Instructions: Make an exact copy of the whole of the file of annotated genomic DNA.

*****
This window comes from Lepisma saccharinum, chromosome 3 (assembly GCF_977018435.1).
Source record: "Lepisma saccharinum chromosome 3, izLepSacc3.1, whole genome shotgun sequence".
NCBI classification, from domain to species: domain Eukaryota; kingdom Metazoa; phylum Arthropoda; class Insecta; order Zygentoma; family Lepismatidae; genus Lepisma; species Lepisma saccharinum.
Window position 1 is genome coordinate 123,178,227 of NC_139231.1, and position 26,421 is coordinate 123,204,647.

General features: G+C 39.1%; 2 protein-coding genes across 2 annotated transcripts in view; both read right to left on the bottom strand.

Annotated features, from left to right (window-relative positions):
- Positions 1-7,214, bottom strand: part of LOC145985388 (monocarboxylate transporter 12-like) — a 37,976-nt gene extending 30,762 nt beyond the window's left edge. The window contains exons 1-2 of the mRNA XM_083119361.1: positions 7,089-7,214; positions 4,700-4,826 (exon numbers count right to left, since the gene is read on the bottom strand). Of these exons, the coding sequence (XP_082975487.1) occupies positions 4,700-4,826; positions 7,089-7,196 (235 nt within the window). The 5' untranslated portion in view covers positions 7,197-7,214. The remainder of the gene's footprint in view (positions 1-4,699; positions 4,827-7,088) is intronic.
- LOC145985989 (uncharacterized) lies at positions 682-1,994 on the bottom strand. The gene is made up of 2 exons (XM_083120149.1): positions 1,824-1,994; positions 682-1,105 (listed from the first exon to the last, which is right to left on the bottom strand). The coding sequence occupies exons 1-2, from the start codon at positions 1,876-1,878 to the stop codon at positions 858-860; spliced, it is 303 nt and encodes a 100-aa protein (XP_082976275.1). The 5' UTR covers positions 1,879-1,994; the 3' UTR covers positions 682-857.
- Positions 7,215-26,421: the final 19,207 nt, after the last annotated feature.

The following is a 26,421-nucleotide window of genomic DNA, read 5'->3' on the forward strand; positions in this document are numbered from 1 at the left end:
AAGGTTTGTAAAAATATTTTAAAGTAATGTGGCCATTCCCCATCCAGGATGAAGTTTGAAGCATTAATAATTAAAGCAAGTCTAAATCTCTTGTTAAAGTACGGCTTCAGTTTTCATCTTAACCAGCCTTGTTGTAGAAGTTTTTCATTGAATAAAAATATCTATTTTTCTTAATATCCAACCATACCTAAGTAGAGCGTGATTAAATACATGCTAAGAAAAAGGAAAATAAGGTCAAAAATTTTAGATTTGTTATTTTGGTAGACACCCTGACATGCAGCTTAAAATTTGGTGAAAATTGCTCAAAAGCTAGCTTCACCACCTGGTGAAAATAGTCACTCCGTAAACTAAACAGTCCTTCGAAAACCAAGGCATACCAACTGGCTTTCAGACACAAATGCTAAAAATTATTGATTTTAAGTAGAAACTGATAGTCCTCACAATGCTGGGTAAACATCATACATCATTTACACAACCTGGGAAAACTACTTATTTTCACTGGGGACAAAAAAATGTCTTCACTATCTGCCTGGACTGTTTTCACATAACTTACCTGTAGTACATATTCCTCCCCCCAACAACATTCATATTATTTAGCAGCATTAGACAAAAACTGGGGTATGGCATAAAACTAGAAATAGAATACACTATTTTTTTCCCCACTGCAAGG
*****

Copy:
This window comes from Lepisma saccharinum, chromosome 3 (assembly GCF_977018435.1).
Source record: "Lepisma saccharinum chromosome 3, izLepSacc3.1, whole genome shotgun sequence".
NCBI classification, from domain to species: domain Eukaryota; kingdom Metazoa; phylum Arthropoda; class Insecta; order Zygentoma; family Lepismatidae; genus Lepisma; species Lepisma saccharinum.
Window position 1 is genome coordinate 123,178,227 of NC_139231.1, and position 26,421 is coordinate 123,204,647.

General features: G+C 39.1%; 2 protein-coding genes across 2 annotated transcripts in view; both read right to left on the bottom strand.

Annotated features, from left to right (window-relative positions):
- Positions 1-7,214, bottom strand: part of LOC145985388 (monocarboxylate transporter 12-like) — a 37,976-nt gene extending 30,762 nt beyond the window's left edge. The window contains exons 1-2 of the mRNA XM_083119361.1: positions 7,089-7,214; positions 4,700-4,826 (exon numbers count right to left, since the gene is read on the bottom strand). Of these exons, the coding sequence (XP_082975487.1) occupies positions 4,700-4,826; positions 7,089-7,196 (235 nt within the window). The 5' untranslated portion in view covers positions 7,197-7,214. The remainder of the gene's footprint in view (positions 1-4,699; positions 4,827-7,088) is intronic.
- LOC145985989 (uncharacterized) lies at positions 682-1,994 on the bottom strand. The gene is made up of 2 exons (XM_083120149.1): positions 1,824-1,994; positions 682-1,105 (listed from the first exon to the last, which is right to left on the bottom strand). The coding sequence occupies exons 1-2, from the start codon at positions 1,876-1,878 to the stop codon at positions 858-860; spliced, it is 303 nt and encodes a 100-aa protein (XP_082976275.1). The 5' UTR covers positions 1,879-1,994; the 3' UTR covers positions 682-857.
- Positions 7,215-26,421: the final 19,207 nt, after the last annotated feature.

The following is a 26,421-nucleotide window of genomic DNA, read 5'->3' on the forward strand; positions in this document are numbered from 1 at the left end:
AAGGTTTGTAAAAATATTTTAAAGTAATGTGGCCATTCCCCATCCAGGATGAAGTTTGAAGCATTAATAATTAAAGCAAGTCTAAATCTCTTGTTAAAGTACGGCTTCAGTTTTCATCTTAACCAGCCTTGTTGTAGAAGTTTTTCATTGAATAAAAATATCTATTTTTCTTAATATCCAACCATACCTAAGTAGAGCGTGATTAAATACATGCTAAGAAAAAGGAAAATAAGGTCAAAAATTTTAGATTTGTTATTTTGGTAGACACCCTGACATGCAGCTTAAAATTTGGTGAAAATTGCTCAAAAGCTAGCTTCACCACCTGGTGAAAATAGTCACTCCGTAAACTAAACAGTCCTTCGAAAACCAAGGCATACCAACTGGCTTTCAGACACAAATGCTAAAAATTATTGATTTTAAGTAGAAACTGATAGTCCTCACAATGCTGGGTAAACATCATACATCATTTACACAACCTGGGAAAACTACTTATTTTCACTGGGGACAAAAAAATGTCTTCACTATCTGCCTGGACTGTTTTCACATAACTTACCTGTAGTACATATTCCTCCCCCCAACAACATTCATATTATTTAGCAGCATTAGACAAAAACTGGGGTATGGCATAAAACTAGAAATAGAATACACTATTTTTTTCCCCACTGCAAGG